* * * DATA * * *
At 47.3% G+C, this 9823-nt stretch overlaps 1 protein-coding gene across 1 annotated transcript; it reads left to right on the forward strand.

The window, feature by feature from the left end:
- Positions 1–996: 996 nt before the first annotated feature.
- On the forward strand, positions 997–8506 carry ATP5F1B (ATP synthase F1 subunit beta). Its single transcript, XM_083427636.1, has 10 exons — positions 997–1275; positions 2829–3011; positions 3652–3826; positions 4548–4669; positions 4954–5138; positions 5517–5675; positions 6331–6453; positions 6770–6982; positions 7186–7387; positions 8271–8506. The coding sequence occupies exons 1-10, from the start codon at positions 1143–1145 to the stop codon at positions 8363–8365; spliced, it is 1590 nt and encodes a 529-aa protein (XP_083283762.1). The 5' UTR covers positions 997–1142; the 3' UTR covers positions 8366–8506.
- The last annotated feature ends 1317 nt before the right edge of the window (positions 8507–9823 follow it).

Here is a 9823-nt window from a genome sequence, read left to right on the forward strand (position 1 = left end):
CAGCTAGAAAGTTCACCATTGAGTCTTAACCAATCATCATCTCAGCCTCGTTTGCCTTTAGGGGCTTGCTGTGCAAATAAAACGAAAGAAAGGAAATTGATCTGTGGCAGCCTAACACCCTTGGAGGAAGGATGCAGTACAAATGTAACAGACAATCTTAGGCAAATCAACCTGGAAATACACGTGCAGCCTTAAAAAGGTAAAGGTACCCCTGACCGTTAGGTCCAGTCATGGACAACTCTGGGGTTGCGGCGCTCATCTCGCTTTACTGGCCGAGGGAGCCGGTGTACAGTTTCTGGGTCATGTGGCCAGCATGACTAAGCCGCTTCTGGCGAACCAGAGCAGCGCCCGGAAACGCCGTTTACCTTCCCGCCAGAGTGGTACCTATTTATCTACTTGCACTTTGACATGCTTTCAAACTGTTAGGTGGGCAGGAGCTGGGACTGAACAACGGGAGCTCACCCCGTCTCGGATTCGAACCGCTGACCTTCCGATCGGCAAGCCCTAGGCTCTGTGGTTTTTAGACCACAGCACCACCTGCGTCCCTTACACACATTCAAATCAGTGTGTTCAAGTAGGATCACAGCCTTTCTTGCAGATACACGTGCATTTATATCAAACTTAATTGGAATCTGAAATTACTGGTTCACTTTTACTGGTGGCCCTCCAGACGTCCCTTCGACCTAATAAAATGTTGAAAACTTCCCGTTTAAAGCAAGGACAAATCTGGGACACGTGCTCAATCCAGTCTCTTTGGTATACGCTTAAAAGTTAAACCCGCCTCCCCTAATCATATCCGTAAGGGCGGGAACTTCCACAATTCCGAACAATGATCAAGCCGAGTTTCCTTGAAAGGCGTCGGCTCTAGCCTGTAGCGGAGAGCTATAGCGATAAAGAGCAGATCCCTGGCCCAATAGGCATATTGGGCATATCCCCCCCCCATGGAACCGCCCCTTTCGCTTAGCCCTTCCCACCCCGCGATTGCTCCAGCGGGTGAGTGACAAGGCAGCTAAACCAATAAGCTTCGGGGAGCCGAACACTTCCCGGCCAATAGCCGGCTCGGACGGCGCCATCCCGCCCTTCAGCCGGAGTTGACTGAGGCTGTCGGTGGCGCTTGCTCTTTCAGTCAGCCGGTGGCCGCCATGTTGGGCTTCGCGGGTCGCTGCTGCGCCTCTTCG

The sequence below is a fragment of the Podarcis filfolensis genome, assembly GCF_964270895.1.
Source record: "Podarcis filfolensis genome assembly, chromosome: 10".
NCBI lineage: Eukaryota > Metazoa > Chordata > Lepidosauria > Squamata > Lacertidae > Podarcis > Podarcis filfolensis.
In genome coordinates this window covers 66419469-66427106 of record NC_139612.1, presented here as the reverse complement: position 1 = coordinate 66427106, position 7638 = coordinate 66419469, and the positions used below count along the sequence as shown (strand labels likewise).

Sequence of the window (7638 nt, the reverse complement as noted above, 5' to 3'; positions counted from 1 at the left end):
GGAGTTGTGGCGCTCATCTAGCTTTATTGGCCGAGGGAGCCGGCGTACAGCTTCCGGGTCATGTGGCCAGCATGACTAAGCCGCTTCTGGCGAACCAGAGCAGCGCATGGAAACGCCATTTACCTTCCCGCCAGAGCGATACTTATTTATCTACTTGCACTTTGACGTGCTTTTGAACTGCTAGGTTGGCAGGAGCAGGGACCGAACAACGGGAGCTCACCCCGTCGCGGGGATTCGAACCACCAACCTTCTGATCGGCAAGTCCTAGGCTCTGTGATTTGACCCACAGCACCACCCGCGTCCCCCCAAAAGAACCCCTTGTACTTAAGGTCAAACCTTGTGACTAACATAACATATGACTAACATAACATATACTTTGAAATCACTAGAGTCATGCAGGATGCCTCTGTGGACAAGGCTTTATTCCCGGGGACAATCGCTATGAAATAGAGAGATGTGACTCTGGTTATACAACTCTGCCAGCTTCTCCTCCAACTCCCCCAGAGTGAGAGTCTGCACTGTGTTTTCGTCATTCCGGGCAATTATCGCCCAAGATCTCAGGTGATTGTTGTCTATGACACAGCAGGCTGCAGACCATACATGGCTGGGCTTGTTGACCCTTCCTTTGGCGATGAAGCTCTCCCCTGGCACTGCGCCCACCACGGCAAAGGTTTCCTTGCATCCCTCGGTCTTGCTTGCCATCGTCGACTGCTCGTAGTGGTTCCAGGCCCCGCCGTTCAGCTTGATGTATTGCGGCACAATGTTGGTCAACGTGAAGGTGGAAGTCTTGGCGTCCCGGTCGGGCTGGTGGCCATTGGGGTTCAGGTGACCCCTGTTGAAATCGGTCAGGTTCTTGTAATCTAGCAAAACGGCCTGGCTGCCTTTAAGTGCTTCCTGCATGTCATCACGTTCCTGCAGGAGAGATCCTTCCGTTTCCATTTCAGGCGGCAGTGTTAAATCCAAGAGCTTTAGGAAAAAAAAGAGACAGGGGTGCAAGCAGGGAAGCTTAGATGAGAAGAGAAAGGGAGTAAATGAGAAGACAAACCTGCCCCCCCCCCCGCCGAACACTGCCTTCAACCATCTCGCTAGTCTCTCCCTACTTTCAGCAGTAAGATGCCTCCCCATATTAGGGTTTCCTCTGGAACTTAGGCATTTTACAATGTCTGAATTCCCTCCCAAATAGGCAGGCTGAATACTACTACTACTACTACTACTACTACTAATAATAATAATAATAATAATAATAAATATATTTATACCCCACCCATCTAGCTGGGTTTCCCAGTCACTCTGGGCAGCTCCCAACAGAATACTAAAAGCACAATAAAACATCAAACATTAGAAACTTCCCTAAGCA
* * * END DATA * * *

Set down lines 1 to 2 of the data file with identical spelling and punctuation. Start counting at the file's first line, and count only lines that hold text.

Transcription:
At 47.3% G+C, this 9823-nt stretch overlaps 1 protein-coding gene across 1 annotated transcript; it reads left to right on the forward strand.

The window, feature by feature from the left end: